Now, you might remember these images of the Animas River glowing with waste after three million gallons of heavy metal sludge gushed into the river. After a cleanup effort, the EPA says the water is now safe, though children should not accidentally drink it.

Navajo Nation, they're not buying it. This very preventable disaster actually started as a cleanup operation, believe it or not, when EPA employees accidentally allowed three million gallons of wastewater into the river.

CNN's Maeve Reston talked Navajo leaders about the spill's effect on their lives.

Maeve, what is the EPA saying today?

MAEVE RESTON, CNN CORRESPONDENT: Jake, the EPA says that have designated $29 million to clean up the spill, but people here in the Navajo Nation say they have not seen much of that money yet and it is time for the federal government to step up.


RESTON (voice-over): There are few things more sacred to the Navajo people than water. So they were devastated last week when an accident at the abandoned Gold King Mine sent three million gallons of heavy metal sludge coursing into the Animas River and its tributaries, turning the rivers yellow with contaminants.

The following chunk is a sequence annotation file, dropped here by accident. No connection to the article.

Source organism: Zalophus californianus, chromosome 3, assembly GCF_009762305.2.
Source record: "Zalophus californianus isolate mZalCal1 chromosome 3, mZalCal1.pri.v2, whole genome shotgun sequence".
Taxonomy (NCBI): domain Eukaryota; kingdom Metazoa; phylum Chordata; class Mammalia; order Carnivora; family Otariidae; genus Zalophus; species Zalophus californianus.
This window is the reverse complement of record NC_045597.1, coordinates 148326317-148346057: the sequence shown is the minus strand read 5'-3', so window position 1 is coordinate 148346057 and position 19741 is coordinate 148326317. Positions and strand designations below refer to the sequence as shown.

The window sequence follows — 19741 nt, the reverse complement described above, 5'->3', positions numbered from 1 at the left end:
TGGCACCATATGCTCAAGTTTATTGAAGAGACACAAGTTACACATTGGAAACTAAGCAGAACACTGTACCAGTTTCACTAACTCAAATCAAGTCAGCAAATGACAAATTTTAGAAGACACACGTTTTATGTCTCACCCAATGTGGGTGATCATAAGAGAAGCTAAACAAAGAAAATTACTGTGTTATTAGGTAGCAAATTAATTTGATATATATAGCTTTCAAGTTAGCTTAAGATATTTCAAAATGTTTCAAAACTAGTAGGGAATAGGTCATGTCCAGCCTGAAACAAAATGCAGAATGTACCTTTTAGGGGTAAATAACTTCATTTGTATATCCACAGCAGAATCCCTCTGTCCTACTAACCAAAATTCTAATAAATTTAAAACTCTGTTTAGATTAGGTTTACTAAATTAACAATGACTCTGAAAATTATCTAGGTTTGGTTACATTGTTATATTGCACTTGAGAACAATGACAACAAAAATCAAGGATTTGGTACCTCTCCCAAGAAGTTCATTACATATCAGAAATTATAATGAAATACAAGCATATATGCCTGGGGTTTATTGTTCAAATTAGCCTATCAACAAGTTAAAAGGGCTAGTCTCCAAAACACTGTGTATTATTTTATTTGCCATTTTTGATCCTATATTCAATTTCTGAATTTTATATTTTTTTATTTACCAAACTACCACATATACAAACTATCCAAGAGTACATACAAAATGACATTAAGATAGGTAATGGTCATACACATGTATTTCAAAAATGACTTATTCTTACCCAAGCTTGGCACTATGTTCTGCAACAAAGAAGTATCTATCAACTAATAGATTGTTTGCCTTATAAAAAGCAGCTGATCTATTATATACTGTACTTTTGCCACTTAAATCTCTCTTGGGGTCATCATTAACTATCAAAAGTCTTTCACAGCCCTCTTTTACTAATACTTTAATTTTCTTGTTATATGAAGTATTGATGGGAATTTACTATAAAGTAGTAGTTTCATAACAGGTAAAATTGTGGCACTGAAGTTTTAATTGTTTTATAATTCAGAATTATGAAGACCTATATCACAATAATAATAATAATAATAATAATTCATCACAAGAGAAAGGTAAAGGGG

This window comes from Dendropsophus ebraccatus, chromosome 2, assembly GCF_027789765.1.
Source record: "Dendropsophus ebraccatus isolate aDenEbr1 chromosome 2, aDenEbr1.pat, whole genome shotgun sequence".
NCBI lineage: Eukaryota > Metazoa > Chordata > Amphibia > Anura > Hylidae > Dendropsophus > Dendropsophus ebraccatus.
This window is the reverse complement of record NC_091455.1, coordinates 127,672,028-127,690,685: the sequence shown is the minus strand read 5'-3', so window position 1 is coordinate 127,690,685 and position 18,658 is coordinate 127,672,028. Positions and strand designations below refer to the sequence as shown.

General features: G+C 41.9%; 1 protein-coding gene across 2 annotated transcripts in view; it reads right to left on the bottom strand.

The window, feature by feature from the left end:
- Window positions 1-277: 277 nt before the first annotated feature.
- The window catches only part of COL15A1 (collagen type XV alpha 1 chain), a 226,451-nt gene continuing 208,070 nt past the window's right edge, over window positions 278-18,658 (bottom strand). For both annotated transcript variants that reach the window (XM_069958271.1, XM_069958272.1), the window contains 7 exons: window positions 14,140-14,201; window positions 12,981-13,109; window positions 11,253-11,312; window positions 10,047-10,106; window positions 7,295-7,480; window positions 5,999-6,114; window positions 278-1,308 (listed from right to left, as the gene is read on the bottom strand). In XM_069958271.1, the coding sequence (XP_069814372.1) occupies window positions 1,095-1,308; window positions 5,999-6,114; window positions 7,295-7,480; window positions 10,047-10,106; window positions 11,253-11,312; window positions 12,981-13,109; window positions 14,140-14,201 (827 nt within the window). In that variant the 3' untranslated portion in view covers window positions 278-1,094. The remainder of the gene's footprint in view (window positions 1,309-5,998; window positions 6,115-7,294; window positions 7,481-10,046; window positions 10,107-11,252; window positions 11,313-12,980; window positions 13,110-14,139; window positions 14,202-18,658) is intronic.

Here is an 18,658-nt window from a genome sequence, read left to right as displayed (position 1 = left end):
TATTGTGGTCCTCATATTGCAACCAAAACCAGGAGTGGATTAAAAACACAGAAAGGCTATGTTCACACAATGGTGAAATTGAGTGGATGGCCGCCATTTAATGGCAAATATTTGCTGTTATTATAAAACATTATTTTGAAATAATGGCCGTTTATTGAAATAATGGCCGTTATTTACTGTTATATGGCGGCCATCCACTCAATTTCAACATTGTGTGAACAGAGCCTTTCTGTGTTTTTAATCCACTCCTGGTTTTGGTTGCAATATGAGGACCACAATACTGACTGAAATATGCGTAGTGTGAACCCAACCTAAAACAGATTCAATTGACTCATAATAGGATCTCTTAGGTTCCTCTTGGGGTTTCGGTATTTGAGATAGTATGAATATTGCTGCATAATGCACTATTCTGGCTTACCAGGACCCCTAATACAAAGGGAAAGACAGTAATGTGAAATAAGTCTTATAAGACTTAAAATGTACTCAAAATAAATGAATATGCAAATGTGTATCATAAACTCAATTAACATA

UNIDENTIFIED MALE: Yes, we still honor and respect the river, but we know that it has been damaged and that this water is hurting. And it will be hurting until EPA does substantial cleanup that has not happened.

RESTON: The spill touched three states, Colorado, New Mexico, and Utah.

The EPA says the water is safe. But every time there is a heavy rain, the Navajo worry that the heavy metal pollutants, including arsenic and lead, will be dredged up into the surface water again.

Many Navajo farmers, like Everett and Bertha Etsitty, still don't trust the water to irrigate their crops.

BERTHA ETSITTY, FARMER: To me, it is not safe anymore. Even just to go near it is kind of like, yee-yah. That means scary, you know?

RESTON: They also worry about potential long-term effects of those toxic chemicals in the watershed.

(on camera): How as the spill changed the relationship of the Navajo people to the river?

ETHEL B. BRANCH, NAVAJO NATION ATTORNEY GENERAL: Now having an impact in this manner and that sort of throwing into question the health of the food, the potency of our prayers, and the effectiveness of our ceremonies. Now it has been transformed into a potential threat.